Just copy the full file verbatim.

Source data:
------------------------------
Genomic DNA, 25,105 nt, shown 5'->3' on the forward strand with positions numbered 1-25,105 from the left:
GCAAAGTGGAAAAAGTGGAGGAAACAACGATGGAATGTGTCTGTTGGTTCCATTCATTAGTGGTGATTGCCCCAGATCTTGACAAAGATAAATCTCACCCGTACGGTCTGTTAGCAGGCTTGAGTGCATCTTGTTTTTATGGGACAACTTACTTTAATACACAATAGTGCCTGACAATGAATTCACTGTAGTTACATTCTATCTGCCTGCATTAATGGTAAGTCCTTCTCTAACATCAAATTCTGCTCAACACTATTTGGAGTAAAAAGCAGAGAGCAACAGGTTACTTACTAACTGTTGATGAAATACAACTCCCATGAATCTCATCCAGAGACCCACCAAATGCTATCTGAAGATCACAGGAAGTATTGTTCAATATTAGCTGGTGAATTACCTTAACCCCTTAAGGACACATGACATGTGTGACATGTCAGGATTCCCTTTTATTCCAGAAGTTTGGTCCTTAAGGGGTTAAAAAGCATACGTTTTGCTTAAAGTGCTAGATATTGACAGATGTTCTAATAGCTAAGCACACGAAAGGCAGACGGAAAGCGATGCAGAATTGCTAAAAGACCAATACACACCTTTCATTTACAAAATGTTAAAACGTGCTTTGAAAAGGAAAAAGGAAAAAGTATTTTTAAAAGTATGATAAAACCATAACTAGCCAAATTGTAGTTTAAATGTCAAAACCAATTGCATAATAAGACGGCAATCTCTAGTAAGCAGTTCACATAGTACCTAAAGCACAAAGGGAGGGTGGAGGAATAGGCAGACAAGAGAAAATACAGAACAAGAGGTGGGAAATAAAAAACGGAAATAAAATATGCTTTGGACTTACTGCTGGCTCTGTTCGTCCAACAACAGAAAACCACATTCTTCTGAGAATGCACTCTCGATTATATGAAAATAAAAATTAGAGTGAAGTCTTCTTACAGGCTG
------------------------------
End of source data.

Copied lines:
Genomic DNA, 25,105 nt, shown 5'->3' on the forward strand with positions numbered 1-25,105 from the left:
GCAAAGTGGAAAAAGTGGAGGAAACAACGATGGAATGTGTCTGTTGGTTCCATTCATTAGTGGTGATTGCCCCAGATCTTGACAAAGATAAATCTCACCCGTACGGTCTGTTAGCAGGCTTGAGTGCATCTTGTTTTTATGGGACAACTTACTTTAATACACAATAGTGCCTGACAATGAATTCACTGTAGTTACATTCTATCTGCCTGCATTAATGGTAAGTCCTTCTCTAACATCAAATTCTGCTCAACACTATTTGGAGTAAAAAGCAGAGAGCAACAGGTTACTTACTAACTGTTGATGAAATACAACTCCCATGAATCTCATCCAGAGACCCACCAAATGCTATCTGAAGATCACAGGAAGTATTGTTCAATATTAGCTGGTGAATTACCTTAACCCCTTAAGGACACATGACATGTGTGACATGTCAGGATTCCCTTTTATTCCAGAAGTTTGGTCCTTAAGGGGTTAAAAAGCATACGTTTTGCTTAAAGTGCTAGATATTGACAGATGTTCTAATAGCTAAGCACACGAAAGGCAGACGGAAAGCGATGCAGAATTGCTAAAAGACCAATACACACCTTTCATTTACAAAATGTTAAAACGTGCTTTGAAAAGGAAAAAGGAAAAAGTATTTTTAAAAGTATGATAAAACCATAACTAGCCAAATTGTAGTTTAAATGTCAAAACCAATTGCATAATAAGACGGCAATCTCTAGTAAGCAGTTCACATAGTACCTAAAGCACAAAGGGAGGGTGGAGGAATAGGCAGACAAGAGAAAATACAGAACAAGAGGTGGGAAATAAAAAACGGAAATAAAATATGCTTTGGACTTACTGCTGGCTCTGTTCGTCCAACAACAGAAAACCACATTCTTCTGAGAATGCACTCTCGATTATATGAAAATAAAAATTAGAGTGAAGTCTTCTTACAGGCTG